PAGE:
Racing recommenced the next morning with Simon and Ang departing Earth Lodge at 10am standing in the back of a pickup truck. On the 5km ride into town, they chatted with Drew, one of the owners of Earth Lodge and tried to hold on.  Arriving back in the cobbled streets of Antigua, they were stared at by tourist gringos who, as Drew pointed out, probably wanted to ‘get on the tour that those guys were on’.

To avoid four changes of chicken buses, and the need to travel through one dodgy prison city, the team made their way to a local travel agency where they booked passage on a shuttle to Lake Atitlán.  The first shuttle would depart at 2pm, so the team set out on foot to negotiate a good deal for a couple of small Guatemalan handicraft items from a nearby market.

After making their purchases and a quick cheap delicious lunch at a locals only joint, the team boarded the shuttle and headed north to the lake. The driver of the shuttle was terrible, having great difficulty with the concepts of smooth acceleration and braking, gears and speed bumps.  For Simon, this guy was the worst driver in all of Central America.  After almost 2 trying hours, Ang called out ‘seriously!!” as she was about to be ill.

Perhaps as revenge for Ang’s understandable outburst to which others were grateful for or because the driver was too lazy to go all the way to San Marcos, the team was dumped in San Pablo, a small town 15 minutes away from San Marcos.  The excuse given by the driver at the time was that the remaining distance was impassable in the van and that the team would need to take a tuk tuk.  Angry, and after a failed attempting to blockade the van, Simon and Ang jumped into a tuk tuk and travelled the remaining 5km for 10Q.  While the cost was small, both Ang and Simon were annoyed with this on principle and decided to take action to get a refund later for this additional expense.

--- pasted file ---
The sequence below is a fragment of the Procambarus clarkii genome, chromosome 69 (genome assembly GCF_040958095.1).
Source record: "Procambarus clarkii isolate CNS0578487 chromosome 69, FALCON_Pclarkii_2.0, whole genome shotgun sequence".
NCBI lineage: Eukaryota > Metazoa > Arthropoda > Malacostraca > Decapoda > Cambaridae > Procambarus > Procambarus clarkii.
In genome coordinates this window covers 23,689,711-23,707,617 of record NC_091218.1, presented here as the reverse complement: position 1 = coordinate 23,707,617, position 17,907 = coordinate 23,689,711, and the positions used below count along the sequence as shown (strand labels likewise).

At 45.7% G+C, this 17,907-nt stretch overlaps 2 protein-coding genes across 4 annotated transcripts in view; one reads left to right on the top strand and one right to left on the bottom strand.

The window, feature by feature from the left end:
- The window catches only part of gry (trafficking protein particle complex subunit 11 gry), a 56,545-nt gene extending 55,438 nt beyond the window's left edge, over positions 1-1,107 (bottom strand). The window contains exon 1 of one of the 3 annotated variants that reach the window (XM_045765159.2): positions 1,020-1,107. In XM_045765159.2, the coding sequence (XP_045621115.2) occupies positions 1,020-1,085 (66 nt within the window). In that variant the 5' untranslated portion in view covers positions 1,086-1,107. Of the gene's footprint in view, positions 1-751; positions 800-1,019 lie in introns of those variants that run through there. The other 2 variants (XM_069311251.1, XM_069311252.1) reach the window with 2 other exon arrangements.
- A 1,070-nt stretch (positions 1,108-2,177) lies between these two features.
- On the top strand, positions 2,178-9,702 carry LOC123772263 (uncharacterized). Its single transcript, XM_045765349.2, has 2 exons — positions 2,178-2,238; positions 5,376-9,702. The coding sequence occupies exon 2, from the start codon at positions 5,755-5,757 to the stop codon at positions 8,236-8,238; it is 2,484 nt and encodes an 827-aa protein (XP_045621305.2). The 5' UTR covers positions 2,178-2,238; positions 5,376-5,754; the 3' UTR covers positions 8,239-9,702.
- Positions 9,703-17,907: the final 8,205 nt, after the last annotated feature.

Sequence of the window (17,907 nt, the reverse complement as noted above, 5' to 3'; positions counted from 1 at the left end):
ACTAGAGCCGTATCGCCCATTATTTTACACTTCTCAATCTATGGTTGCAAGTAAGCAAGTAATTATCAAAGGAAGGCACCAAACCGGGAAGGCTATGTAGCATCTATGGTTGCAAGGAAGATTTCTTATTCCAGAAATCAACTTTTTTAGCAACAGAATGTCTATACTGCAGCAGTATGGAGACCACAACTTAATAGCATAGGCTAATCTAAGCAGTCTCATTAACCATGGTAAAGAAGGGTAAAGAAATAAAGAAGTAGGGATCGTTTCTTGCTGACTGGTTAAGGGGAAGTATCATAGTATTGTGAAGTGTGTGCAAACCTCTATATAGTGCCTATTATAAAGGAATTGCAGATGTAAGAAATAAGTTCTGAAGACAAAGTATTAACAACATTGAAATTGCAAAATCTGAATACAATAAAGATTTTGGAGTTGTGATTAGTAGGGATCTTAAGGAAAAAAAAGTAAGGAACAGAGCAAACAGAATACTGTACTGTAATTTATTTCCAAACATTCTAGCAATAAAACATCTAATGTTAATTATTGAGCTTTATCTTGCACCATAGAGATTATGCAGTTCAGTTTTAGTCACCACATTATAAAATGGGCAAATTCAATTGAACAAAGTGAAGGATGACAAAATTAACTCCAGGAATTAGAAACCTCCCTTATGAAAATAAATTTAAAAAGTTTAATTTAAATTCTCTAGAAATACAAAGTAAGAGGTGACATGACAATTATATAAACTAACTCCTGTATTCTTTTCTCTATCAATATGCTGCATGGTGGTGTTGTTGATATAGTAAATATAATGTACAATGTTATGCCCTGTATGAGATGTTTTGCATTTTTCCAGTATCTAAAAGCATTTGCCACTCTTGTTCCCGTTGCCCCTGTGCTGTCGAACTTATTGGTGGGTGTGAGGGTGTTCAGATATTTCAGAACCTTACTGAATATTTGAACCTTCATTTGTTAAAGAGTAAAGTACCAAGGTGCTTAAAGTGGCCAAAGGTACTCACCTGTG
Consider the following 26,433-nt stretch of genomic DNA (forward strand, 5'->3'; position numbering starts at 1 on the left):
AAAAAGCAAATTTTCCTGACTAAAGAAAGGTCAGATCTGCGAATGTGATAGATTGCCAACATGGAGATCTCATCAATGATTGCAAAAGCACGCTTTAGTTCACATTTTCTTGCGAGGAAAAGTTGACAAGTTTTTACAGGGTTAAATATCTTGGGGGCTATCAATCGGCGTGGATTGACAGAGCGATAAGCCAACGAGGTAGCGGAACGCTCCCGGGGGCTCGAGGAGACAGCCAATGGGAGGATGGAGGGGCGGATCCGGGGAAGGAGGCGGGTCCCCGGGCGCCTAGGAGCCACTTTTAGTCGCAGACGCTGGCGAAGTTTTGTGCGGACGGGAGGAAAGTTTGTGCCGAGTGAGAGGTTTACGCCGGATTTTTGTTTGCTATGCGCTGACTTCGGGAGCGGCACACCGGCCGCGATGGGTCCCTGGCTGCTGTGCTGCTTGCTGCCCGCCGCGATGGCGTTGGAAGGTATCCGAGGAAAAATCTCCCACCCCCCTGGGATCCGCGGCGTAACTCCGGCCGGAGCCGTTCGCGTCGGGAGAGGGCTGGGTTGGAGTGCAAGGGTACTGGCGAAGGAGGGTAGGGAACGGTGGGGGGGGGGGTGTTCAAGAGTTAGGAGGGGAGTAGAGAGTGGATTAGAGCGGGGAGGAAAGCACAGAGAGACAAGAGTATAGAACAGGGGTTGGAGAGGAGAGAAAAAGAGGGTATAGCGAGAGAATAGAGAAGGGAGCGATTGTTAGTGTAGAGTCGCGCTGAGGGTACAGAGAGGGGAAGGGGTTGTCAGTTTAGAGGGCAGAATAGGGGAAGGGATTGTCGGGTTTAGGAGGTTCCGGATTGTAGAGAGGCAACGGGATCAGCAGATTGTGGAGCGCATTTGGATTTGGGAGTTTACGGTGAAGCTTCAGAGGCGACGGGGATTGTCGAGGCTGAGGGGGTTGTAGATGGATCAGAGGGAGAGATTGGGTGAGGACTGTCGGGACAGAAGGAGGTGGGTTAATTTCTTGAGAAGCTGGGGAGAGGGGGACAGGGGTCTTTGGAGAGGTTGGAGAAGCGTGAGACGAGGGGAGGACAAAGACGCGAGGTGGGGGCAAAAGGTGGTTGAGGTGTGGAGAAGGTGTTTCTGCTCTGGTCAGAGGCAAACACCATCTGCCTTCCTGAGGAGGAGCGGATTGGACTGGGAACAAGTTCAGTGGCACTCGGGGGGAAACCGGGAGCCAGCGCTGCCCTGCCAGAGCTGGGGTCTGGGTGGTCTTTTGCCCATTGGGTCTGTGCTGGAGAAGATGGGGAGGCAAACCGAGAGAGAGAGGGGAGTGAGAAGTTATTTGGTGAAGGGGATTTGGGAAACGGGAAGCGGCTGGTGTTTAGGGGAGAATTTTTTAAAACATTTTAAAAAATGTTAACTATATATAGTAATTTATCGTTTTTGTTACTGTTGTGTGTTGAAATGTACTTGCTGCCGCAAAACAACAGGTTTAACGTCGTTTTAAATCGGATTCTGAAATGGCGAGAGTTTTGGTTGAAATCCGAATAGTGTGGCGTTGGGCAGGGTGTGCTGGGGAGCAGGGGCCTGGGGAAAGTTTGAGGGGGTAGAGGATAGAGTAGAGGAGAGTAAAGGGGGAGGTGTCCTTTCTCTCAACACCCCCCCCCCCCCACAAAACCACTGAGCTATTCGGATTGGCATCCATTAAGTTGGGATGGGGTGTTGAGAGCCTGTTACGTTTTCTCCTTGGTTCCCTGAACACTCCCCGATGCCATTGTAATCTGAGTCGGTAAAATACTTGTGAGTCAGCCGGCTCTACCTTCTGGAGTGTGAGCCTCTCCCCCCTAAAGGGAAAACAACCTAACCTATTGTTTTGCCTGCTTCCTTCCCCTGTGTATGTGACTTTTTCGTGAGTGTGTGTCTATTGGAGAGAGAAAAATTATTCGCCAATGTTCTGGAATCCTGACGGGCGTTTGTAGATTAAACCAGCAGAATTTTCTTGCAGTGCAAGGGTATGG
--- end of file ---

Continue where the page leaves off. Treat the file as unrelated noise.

The tuk tuk ride deposited them in San Marcos, and there following the clue provided by a volunteer at Earth Lodge, the team, along with the local children who greeted them on arrival, walked down to Paco Real and found Frank.  There they were given their next clue.

This challenge would require Ang and Simon to both enrol in a week’s one on one Spanish lessons. With the paperwork completed, they soon went to sleep as the first of 20 hours worth of Spanish would begin at 2pm the next day.